By: Steven I. Kern, Esq.*

The American Medical Association finds itself in the middle of a case providing rare insight into the high stakes world of class action litigation. A fight between lawyers who represent the AMA and certain state medical societies, and other lawyers representing a group of private physicians, is jeopardizing efforts to resolve nationwide class action litigation against United Healthcare Group (UHG).

The fight appears to have developed after NY Attorney General Andrew Cuomo resolved a case against UHG related to its ownership and manipulation of the Ingenix database. Under the terms of that settlement UHG will pay the State of New York $350 million, $50 million of which will be used for the development of a new reimbursement rate calculation database. This new database will replace the Ingenix database currently used by several insurers, including UHG, that allegedly contains inaccurate data which results in the shortchanging of many insureds and their physicians – especially those obtaining out-of-network benefits. Cuomo alleged that health insurance companies, including Aetna and CIGNA, were reimbursing out-of-network services at lower than “usual and customary" rates based upon the inaccurate Ingenix data.

After the settlement with Cuomo, according to published reports, efforts accelerated to resolve the long-standing case against UHG, with lawyers representing the AMA and state medical societies pushing for a quick settlement, reportedly valued at $350 million, of which up to $87.5 million would be paid to the lawyers. Lawyers representing the private physician groups argue that the amount the AMA and state societies are willing to accept is woefully inadequate. The lawyers representing the private physician groups are demanding $900 million to settle the case, claiming that UHG paid physicians $3.3 billion less than the amounts doctors billed for out-of-network services. They also claim that the settlement the AMA is willing to accept does not provide for reforms achieved in a settlement reached with HealthNet last year, based on similar claims. If the AMA’s terms are ultimately accepted, and the HealthNet case proves to be a guide, most physicians will realize, at best, only a few hundred dollars from the settlement after attorneys fees.

In an apparent effort to escalate the dispute between the law firms, the AMA and state medical societies suddenly filing a lawsuit in Federal District Court in Newark, New Jersey against Cigna and Aetna, based upon their use of the Ingenix database. While this suit recently generated headlines around the country, the same claims have been pending against Aetna and Cigna for two years in a lawsuit brought by the same lawyers who represent the individual physician groups in the UHG litigation. This new suit appears to have been brought by the AMA’s lawyers simply to undermine the lawyers representing the individual physician groups in the hopes of obtaining a tactical advantage and pressure them into agreeing to the far lower settlement offer.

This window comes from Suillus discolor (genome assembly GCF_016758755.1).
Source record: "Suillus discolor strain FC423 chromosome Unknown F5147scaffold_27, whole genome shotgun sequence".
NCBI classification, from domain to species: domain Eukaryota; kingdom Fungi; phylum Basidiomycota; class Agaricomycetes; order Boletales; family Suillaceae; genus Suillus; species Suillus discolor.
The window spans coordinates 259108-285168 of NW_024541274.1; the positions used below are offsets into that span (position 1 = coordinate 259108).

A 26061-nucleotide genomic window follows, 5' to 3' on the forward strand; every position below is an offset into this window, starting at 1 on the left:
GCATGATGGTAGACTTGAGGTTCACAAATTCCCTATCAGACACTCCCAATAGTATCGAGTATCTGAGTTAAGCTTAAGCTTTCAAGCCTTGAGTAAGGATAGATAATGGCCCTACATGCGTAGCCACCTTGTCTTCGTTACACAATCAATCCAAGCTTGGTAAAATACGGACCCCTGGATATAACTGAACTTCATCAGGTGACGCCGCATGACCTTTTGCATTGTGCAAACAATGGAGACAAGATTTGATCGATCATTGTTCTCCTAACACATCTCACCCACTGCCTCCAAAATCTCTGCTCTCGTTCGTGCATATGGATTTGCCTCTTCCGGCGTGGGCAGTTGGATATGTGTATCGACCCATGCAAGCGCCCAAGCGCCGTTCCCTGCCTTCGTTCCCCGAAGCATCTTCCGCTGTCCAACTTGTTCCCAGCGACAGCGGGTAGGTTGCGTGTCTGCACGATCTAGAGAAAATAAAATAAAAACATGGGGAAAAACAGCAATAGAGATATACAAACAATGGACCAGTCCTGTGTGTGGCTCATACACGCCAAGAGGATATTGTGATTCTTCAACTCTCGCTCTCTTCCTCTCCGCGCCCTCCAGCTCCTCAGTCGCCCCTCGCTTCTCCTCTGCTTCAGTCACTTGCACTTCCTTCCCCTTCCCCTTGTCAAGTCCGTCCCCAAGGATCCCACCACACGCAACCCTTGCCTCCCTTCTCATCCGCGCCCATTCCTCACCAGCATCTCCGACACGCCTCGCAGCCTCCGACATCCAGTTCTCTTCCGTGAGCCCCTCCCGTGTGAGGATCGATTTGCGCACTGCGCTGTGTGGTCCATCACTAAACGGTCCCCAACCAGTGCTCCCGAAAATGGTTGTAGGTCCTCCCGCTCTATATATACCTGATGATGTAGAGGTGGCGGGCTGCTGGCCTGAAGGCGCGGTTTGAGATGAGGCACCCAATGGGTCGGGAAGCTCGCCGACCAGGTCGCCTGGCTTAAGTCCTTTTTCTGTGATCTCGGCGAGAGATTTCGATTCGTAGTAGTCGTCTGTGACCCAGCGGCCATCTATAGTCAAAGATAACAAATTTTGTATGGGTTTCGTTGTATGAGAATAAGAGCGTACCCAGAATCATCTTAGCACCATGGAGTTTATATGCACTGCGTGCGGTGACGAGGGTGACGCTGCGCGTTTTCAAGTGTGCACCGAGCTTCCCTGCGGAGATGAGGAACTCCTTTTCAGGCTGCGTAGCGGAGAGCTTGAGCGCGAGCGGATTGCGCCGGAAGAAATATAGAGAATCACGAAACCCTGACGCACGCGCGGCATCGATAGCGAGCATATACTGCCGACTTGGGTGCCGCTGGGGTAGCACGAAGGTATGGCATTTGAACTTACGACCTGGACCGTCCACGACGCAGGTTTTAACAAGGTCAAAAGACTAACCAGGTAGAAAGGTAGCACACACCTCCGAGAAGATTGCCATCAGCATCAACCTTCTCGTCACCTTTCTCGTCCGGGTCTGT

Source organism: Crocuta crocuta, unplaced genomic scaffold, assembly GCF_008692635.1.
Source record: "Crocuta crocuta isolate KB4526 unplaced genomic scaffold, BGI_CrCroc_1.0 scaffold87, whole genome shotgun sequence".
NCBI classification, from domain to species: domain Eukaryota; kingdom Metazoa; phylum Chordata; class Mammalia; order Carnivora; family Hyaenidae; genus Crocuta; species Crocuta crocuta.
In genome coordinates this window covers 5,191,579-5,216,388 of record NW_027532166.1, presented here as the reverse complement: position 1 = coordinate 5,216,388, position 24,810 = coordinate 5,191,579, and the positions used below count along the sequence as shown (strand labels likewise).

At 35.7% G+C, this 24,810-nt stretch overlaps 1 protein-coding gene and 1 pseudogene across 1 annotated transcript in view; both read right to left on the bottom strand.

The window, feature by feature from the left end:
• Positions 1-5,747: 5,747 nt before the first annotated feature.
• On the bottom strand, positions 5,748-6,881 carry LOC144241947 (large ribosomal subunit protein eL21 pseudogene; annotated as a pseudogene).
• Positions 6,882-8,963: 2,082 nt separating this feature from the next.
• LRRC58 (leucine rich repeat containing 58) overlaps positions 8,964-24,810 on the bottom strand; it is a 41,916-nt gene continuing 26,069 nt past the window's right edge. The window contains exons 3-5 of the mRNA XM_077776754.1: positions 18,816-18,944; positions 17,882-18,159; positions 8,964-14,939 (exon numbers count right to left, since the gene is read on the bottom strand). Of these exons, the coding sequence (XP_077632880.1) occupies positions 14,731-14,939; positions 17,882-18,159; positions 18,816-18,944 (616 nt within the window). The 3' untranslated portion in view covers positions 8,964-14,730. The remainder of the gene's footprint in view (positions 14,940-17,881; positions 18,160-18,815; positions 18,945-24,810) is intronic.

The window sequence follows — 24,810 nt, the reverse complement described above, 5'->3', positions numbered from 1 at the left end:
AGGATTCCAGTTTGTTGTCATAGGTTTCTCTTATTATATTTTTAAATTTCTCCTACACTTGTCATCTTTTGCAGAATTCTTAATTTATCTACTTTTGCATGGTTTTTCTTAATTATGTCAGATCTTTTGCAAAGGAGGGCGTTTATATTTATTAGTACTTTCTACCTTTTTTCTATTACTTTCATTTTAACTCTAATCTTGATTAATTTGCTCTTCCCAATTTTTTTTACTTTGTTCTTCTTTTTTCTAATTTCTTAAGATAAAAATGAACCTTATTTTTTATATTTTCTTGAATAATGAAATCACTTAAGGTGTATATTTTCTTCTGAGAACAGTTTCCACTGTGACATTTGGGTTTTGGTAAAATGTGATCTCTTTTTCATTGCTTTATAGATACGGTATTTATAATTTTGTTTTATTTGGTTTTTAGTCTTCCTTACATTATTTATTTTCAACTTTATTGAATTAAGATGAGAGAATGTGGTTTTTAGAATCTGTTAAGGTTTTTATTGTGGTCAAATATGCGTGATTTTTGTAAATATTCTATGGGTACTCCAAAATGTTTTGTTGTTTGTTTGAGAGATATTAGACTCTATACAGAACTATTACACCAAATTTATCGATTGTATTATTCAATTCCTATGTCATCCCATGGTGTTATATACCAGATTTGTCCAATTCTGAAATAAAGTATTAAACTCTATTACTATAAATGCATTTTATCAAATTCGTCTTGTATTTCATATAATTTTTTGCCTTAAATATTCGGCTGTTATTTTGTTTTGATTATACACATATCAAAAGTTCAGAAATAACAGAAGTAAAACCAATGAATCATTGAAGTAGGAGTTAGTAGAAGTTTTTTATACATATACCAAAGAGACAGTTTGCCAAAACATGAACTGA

It is unclear how this new suit will provide any advantage, whatsoever, to physicians. It is more than doubtful that the courts will allow duplicative recoveries or “two bites at the apple.” The new suit may, however, result in increased legal fees for all of the attorneys involved in this legal
morass, all at the expense of the nation’s physicians. However, with billions of dollars at issue, the stakes couldn’t be much higher – certainly for the lawyers involved.


It remains to be seen whether any of this wrangling will increase the amount of dollars ultimately returned to physicians. Unfortunately, if history is a guide, most physicians will see little real money from any settlement. Stay tuned!

*Steven I. Kern is a principal in the healthcare law firm of Kern Augustine Conroy & Schoppmann, P.C., with offices in New Jersey, New York, Pennsylvania and affiliates in Florida and Illinois. He is a nationally recognized expert on Healthcare law, an Editorial Consultant to Medical Economics Magazine, and to, a member of the Editorial Board of New Jersey Lawyer, and former New Jersey Deputy Attorney General assigned to the State Board of Medical Examiners. This article first appeared as a blog at